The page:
Deploy an Azure Kubernetes Service Cluster
This walkthrough explains how to deploy an AKS cluster using the Azure CLI. This walkthrough is adapted from the Azure documentation and you can find additional information about these steps here.
Create your principal
To start, you need to create a service principal for Azure Active Directory. This component connects your Azure resources to your cluster. You can create this principal manually or rely on AKS to create one by default.
Below you can see an example of this principle with example names. To modify the configuration, you would change names as needed. Once your component is created, you can verify your configuration in the returned JSON file.
az aks create
Install and configure kubectl
After you create your cluster and connect it to your resources, you can access it directly using kubectl. This utility is the default CLI for Kubernetes and is pre-installed if you are using the Azure Cloud Shell. If you would prefer to use kubectl directly, you can install it with this command:
az aks install-cli
Once installed, you can configure kubectl with your AKS credentials. If you do not know your credentials, you can access them with the following command:
az aks get-credentials
After providing your credentials to kubectl, you should be able to connect to your cluster. You can confirm this connection with the command below:
$ kubectl get nodes
Provided your connection was successful, you should receive an output like the following:
NAME STATUS ROLES AGE VERSION
Aks-nodepool-test Ready agent 30m v1.14
Azure Kubernetes with Azure NetApp Files
Azure NetApp Files is a Microsoft Azure file storage service built on NetApp technology, giving you the file capabilities in Azure even your core business applications require.
Get enterprise-grade data management and storage in Azure to manage workloads, applications and development deployments with ease, and move all of your file-based environments to the cloud.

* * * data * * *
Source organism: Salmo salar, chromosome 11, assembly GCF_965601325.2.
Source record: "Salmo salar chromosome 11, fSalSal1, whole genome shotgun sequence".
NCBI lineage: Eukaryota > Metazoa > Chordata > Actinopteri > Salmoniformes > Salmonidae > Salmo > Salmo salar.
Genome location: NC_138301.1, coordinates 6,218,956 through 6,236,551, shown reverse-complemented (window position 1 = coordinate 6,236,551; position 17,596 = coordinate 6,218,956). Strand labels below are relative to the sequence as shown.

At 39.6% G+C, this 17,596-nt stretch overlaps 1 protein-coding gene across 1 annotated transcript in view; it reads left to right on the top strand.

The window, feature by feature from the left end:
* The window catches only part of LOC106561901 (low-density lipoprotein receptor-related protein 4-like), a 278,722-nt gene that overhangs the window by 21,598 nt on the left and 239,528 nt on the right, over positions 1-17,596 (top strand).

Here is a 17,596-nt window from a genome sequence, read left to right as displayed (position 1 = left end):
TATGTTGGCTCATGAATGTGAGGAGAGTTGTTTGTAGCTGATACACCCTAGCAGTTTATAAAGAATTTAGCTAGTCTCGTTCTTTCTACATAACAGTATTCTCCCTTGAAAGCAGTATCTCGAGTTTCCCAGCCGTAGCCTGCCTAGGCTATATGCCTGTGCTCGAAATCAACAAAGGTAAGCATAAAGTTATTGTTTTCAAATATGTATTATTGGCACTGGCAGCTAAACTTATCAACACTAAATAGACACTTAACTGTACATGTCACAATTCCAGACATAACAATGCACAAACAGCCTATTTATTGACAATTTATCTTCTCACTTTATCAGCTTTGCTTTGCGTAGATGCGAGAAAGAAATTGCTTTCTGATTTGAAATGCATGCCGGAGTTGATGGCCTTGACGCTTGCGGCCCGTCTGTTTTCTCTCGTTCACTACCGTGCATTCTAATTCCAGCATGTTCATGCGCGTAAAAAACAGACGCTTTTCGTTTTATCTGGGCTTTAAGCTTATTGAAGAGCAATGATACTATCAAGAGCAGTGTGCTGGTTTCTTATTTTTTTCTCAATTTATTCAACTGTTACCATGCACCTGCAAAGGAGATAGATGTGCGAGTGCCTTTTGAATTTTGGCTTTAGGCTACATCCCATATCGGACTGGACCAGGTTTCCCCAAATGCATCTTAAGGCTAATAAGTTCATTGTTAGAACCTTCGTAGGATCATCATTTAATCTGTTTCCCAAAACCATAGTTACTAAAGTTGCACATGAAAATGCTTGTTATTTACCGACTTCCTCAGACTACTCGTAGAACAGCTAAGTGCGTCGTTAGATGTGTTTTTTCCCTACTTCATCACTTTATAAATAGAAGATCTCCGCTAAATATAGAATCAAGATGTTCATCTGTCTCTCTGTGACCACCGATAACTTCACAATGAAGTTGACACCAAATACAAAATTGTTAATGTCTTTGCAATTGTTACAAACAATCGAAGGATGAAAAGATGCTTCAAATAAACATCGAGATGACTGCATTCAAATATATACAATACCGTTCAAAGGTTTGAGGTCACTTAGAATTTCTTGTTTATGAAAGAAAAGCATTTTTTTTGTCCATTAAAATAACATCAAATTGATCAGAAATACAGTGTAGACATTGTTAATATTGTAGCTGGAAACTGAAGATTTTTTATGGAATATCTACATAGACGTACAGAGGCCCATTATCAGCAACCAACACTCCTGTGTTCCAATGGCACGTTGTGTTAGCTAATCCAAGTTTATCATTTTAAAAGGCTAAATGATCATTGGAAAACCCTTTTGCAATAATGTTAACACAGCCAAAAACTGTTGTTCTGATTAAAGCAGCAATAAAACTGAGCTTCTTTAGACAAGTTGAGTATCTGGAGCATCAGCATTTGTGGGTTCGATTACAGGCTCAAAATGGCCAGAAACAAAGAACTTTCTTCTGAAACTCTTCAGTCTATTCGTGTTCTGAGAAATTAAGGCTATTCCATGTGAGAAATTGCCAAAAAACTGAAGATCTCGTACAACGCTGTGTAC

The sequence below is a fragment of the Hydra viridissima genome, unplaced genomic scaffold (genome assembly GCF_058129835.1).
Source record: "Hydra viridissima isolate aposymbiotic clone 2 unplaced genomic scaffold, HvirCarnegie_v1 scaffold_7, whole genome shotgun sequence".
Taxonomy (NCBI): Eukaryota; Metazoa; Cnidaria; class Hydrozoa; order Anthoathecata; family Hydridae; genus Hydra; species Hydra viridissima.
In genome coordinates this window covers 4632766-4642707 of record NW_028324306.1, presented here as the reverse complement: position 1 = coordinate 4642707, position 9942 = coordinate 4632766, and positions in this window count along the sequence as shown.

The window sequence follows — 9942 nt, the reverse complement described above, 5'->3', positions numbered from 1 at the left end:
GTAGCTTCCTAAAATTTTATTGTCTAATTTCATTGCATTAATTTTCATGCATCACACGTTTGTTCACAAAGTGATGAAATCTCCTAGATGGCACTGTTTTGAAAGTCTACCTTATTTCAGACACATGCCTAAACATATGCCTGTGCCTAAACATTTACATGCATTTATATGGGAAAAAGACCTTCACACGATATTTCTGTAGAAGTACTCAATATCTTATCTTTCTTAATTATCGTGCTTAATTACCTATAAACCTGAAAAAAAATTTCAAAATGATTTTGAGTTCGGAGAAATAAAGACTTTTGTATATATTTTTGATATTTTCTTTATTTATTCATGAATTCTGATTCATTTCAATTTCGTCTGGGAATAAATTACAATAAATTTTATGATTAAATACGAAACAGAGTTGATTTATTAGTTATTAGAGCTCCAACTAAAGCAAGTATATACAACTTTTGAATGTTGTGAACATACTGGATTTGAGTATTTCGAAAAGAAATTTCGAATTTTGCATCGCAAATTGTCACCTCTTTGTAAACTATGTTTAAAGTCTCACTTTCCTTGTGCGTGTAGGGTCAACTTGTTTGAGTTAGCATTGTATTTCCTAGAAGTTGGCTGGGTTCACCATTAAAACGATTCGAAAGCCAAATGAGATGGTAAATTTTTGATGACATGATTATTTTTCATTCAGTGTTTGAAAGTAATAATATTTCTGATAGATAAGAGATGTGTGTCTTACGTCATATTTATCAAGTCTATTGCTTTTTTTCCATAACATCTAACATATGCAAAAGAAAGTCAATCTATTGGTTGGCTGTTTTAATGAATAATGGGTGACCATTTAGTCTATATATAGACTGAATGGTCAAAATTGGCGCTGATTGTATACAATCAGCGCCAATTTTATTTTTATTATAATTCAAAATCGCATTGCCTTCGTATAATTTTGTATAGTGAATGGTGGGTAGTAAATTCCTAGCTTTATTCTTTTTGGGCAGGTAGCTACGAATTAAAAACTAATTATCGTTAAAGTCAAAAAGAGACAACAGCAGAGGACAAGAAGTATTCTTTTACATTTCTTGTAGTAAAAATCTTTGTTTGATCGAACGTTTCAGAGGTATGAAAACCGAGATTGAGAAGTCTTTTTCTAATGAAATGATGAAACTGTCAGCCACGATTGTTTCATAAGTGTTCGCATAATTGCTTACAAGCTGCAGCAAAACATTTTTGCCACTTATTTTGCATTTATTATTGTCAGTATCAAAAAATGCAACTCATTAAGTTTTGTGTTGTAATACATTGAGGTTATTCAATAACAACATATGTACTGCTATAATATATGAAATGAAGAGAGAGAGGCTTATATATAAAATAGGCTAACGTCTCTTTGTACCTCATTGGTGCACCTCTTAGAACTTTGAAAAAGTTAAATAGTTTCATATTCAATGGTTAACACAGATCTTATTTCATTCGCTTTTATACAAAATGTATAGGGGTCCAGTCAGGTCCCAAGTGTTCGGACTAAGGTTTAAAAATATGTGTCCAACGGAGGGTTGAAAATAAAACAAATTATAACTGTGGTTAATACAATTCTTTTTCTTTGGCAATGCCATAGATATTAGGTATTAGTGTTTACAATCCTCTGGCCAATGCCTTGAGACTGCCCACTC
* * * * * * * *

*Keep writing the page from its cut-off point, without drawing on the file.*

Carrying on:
Azure NetApp Files solves availability and performance challenges for enterprises that want to move mission-critical applications to the cloud, including workloads like HPC, SAP, Linux, Oracle and SQL Server workloads, Windows Virtual Desktop, and more.
In particular, Azure NetApp Files gives you data management, such as cloning and backup capabilities that reduce your workspace deployment times allowing you to migrate more applications to Azure–even your business-critical workloads–with extreme file throughput with sub-millisecond response times.
Want to get started? See Azure NetApp Files for yourself with a free demo.
Learn More About Azure Kubernetes
Read more in our series of guides about Azure Kubernetes
Out-of-This-World Kubernetes Performance on Azure with Azure NetApp Files
Azure NetApp Files is a PaaS shared file service that you can use to boost the performance of your Kubernetes deployments on-premises or in Azure. This service is natively supported by Azure and can help you more effectively manage your Kubernetes deployments.
In this article you’ll learn how Azure NetApp Files can improve your Kubernetes performance and how to deploy a Kubernetes cluster in Azure Kubernetes Service.
Read more: Out-of-This-World Kubernetes Performance on Azure with Azure NetApp Files
Address Persistent Storage Woes in AKS Using Azure NetApp Files
Azure Kubernetes Service (AKS) is a service that you can use to easily manage container-based workloads in Azure. When deploying this service, you also need to deploy persistent storage to ensure that your data and workloads remain available in the event of container failure.
In this article you’ll learn how persistent storage for AKS works and some challenges you may face, how to configure storage for AKS, and how Azure NetApp Files can provide storage benefits.
Read more: Address Persistent Storage Woes in AKS Using Azure NetApp Files